Deputy communications minister Pinky Kekana says that settling outstanding fees could save the cash-strapped public broadcaster, but the public remains largely unsympathetic.
The portfolio committee on communication met in parliament on Tuesday to discuss plans to save the SABC, with deputy communications minister Pinky Kekana urging South Africans to pay their TV licenses.
Kekana said: “We know that the main revenue stream around the SABC has been [the] paying of TV licences. And that has not been happening for quite some time. Whatever movie or soapie you see, and all other activities, it means we must pay 76 cents a day as viewers and that has not been happening.”
But South Africans have taken to social media to voice their disapproval at calls for them to cough up.
Political and media consultant Makhosini Nkosi said the SABC should be “cash-flush” due to owning “big properties” including SABC1, Metro FM, 5FM and Ukhozi FM and shouldn’t need to “complain” about unpaid TV licenses.
Several users have suggested that, if you are a DStv subscriber, paying for your TV license on top of that is excessive, with some suggesting that the SABC get Multichoice to pay rather than individuals.
Dirk de Vos, who operates a corporate finance consultancy in Cape Town, says “a culture of non-payment has become entrenched” but added that it’s “not surprising considering what has happened at the SABC”.
Not everyone is against payment of TV licenses, with some calling it a “civic responsibility”.
The cash-strapped public broadcaster has become notorious in recent years for its inability to pay those that have produced content for its channels.
In August the SABC circulated a letter to service providers and producers on informing them that they would need to “defer” payments that were due at the end of July.
The broadcaster said it was “under pressure in the short to medium term in respect of cash flow due to the current liquidity challenge experienced”.
Members of the SABC board told parliament in August that they owe R694 million to creditors.
They broadcaster reportedly bled roughly R300 million during Hlaudi Motsoeneng’s reign.
The attitude of South Africans to paying their TV licenses is similar to the way those in Gauteng have, for the most part, refused to pay e-tolls since the adoption of the unpopular automatic electronic toll collection process in the province.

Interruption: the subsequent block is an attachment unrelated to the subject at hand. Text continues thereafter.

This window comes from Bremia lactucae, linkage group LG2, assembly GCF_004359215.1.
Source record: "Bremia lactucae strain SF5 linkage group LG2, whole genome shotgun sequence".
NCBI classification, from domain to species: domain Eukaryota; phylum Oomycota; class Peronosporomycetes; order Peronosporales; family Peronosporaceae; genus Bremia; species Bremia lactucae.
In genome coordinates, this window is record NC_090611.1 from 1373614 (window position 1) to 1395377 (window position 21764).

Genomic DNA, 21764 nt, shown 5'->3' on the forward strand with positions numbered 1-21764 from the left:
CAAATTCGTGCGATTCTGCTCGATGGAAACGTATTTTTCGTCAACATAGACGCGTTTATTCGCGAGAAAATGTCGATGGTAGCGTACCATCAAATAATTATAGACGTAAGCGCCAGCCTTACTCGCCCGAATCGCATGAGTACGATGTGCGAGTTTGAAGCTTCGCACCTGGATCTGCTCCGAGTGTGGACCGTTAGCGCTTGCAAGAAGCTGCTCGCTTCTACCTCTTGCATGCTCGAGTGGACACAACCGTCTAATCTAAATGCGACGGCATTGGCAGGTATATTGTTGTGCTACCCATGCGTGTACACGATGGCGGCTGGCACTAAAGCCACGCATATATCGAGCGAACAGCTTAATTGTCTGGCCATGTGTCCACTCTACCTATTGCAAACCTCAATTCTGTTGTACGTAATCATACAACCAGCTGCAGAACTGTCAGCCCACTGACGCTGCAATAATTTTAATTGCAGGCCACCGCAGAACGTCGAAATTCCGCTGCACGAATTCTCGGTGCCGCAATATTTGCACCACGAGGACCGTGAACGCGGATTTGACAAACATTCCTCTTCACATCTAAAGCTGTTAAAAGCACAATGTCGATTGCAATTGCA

In June 2017, the department of transport revealed that only 30 % of invoices generated to motorists had been paid over the past two years.
In November of the same year, the then transport minister Dipuo Peters said the department needed to address “civil disobedience and allow law enforcement agencies to play their part” in response to the mass non-payment of e-tolls.
Despite SABC’s seemingly insurmountable problems, ANC MP Lerumo Kalaka told parliament on Tuesday that he believes the fortunes of SA’s struggling public broadcaster can be turned around.
“If the turnaround strategy is implemented, of course with our assistance, it really will turn things around at the SABC,” Kalaka said.
“As government, we can’t just be shouting at the SABC whereas we are not putting money towards what we see as a problem. It’s high-time that everybody in government becomes seized in trying to find money to fund.”
Executives and board members of the SABC told MPs on Tuesday they’re still engaging employees on possible retrenchments.
SABC chairperson Bongumusa Makhathini and his team were briefing parliament about their turnaround plan which would include a restructuring likely to lead to retrenchments.
“We have consulted with the shareholder representative (government), we have also engaged with unions and employees…,” he told MPs.
Makhathini said the compensation of employees was one of the biggest cost drivers at the SABC, totalling 43% of operating expenditure, with the total wage bill sitting at R2.6 billion for about 3,400 employees during 2017/18.